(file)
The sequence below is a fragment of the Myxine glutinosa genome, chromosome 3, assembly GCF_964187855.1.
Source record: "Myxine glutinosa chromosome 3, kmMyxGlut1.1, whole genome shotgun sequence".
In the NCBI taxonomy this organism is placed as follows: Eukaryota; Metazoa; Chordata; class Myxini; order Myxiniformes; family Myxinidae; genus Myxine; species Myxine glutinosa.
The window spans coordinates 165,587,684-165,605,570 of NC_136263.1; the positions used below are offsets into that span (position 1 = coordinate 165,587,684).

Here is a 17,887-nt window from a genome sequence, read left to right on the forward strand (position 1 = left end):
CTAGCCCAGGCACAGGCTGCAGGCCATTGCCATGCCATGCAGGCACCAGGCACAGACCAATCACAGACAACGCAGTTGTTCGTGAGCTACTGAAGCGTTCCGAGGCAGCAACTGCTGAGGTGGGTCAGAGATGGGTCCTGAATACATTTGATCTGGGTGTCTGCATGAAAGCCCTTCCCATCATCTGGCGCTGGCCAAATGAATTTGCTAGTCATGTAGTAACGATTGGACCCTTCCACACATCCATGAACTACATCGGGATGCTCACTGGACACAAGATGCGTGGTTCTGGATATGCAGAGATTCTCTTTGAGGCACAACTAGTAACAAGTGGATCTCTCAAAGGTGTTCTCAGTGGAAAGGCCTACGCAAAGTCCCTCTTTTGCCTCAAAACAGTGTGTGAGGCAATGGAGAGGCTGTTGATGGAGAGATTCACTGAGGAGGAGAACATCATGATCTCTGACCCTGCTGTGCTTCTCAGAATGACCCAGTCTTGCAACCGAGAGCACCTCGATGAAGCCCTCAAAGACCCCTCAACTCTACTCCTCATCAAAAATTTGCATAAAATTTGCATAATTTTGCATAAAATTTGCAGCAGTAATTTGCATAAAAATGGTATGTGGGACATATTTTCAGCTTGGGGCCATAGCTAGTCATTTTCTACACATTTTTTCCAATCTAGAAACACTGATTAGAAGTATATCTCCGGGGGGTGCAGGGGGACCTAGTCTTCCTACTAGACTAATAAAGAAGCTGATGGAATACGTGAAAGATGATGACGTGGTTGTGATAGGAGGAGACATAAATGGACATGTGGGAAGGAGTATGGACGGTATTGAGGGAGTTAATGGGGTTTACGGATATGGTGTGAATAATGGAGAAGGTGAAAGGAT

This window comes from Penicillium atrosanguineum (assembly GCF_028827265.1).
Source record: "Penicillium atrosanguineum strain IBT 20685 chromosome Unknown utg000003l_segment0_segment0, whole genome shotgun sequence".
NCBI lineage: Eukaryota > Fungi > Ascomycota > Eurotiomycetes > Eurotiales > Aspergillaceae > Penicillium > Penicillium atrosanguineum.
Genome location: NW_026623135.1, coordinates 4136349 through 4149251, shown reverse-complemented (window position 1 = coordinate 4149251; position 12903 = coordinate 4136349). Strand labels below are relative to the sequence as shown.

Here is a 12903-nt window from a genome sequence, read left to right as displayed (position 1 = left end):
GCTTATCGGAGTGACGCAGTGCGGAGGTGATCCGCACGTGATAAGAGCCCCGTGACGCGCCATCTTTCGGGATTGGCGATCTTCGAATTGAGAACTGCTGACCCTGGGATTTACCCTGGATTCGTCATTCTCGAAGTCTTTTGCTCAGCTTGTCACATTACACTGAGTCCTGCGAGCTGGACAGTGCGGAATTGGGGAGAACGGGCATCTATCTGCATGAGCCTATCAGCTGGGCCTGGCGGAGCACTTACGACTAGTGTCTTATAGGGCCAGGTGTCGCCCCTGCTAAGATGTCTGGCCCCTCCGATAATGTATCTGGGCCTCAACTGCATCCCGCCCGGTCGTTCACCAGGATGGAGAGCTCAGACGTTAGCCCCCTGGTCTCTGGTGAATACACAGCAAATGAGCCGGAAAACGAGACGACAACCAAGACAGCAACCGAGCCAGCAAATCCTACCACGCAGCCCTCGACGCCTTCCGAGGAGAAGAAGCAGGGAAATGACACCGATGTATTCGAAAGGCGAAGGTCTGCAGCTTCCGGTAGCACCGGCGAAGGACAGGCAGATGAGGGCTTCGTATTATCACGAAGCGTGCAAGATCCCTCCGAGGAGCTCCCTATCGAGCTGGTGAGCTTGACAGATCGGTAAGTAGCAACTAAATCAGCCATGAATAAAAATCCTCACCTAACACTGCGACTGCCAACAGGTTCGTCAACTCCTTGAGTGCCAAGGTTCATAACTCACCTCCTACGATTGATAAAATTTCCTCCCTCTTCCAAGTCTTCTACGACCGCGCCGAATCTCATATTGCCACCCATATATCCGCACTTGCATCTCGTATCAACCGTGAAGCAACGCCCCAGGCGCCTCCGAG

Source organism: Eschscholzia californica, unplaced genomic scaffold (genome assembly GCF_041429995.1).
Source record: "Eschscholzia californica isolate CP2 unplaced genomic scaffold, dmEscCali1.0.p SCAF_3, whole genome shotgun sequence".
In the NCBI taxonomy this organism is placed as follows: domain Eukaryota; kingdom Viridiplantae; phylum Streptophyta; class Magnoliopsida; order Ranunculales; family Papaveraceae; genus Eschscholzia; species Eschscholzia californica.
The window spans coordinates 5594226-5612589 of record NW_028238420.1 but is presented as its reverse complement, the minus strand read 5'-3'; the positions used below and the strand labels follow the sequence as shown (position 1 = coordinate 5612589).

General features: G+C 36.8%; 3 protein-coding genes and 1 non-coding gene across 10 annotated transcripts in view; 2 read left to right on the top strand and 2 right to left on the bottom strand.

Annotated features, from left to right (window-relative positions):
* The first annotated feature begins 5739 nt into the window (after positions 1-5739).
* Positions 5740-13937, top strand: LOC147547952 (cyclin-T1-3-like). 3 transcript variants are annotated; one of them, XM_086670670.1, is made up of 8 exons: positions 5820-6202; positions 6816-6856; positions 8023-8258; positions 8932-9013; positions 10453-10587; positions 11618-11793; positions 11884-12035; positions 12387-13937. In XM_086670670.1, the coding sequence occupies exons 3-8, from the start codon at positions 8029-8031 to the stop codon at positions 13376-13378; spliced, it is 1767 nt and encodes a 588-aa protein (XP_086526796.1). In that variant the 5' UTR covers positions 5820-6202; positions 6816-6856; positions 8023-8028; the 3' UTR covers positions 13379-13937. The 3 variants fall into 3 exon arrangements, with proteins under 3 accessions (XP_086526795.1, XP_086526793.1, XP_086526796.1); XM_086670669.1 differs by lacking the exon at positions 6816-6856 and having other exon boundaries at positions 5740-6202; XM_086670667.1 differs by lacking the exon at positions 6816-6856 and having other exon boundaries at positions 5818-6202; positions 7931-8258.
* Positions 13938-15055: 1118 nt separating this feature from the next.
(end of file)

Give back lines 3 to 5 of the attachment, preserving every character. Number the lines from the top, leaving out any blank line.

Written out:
In the NCBI taxonomy this organism is placed as follows: Eukaryota; Metazoa; Chordata; class Myxini; order Myxiniformes; family Myxinidae; genus Myxine; species Myxine glutinosa.
The window spans coordinates 165,587,684-165,605,570 of NC_136263.1; the positions used below are offsets into that span (position 1 = coordinate 165,587,684).

Here is a 17,887-nt window from a genome sequence, read left to right on the forward strand (position 1 = left end):